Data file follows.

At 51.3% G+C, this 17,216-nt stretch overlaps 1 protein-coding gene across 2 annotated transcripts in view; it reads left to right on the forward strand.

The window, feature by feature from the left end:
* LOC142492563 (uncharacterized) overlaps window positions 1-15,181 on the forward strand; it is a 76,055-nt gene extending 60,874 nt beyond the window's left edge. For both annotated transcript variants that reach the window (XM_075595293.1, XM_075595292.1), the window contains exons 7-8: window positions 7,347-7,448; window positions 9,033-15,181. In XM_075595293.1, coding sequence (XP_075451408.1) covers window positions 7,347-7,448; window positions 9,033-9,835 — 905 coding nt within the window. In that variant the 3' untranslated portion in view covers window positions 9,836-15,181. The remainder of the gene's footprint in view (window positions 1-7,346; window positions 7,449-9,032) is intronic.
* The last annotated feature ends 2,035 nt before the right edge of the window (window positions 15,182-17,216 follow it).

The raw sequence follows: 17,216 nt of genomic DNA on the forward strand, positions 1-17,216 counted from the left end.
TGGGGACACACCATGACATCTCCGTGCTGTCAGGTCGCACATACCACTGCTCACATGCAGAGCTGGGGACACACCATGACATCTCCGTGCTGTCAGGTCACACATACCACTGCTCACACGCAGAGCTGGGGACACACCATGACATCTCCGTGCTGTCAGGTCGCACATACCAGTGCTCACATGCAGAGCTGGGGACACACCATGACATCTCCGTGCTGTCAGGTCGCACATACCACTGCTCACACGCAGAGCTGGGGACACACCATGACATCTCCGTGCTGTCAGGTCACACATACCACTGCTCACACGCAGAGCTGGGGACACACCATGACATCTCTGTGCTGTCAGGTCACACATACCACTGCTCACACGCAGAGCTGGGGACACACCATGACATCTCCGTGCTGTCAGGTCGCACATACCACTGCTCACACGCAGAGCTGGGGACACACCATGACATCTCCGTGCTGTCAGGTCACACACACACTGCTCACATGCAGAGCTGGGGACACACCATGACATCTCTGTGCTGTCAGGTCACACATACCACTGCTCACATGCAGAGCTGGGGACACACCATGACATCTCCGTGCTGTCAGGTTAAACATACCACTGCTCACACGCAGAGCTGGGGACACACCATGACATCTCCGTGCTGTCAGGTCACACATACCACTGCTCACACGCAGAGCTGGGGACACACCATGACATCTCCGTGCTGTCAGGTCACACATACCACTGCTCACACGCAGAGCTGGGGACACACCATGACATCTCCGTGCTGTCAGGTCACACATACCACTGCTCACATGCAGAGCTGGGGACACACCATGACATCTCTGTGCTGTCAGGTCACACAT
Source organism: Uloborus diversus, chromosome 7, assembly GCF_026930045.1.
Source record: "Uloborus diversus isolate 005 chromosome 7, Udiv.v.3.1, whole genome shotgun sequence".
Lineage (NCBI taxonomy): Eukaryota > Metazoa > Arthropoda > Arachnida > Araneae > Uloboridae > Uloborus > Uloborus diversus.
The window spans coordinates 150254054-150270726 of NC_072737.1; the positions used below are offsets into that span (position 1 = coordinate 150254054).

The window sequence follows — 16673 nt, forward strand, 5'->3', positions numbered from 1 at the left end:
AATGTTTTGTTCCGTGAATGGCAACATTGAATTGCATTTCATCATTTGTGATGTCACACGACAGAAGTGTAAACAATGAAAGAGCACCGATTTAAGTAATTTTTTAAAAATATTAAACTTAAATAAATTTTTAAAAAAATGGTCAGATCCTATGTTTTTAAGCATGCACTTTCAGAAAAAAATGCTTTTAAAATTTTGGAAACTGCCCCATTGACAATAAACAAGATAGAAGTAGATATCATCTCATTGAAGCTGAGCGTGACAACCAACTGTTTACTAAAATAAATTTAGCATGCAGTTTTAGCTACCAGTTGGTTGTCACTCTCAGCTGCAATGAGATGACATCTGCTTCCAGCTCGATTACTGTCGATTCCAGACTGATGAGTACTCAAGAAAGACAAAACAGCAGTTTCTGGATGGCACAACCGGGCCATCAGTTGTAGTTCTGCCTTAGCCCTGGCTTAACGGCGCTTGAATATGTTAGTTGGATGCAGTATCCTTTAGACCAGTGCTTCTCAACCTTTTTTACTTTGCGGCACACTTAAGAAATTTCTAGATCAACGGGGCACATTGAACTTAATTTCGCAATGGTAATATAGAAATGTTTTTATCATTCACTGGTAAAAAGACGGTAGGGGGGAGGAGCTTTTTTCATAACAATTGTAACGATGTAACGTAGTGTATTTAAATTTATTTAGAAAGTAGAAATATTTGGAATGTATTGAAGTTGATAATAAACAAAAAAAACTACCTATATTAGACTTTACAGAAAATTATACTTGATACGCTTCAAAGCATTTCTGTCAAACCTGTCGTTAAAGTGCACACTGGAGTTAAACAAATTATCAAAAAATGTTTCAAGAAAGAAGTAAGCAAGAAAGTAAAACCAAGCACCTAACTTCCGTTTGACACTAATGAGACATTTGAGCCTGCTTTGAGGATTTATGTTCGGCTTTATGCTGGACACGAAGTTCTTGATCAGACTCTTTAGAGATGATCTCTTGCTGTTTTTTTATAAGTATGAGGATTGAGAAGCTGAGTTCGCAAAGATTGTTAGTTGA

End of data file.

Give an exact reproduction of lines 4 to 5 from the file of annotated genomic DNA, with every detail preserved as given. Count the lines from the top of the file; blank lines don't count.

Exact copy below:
* The last annotated feature ends 2,035 nt before the right edge of the window (window positions 15,182-17,216 follow it).

The raw sequence follows: 17,216 nt of genomic DNA on the forward strand, positions 1-17,216 counted from the left end.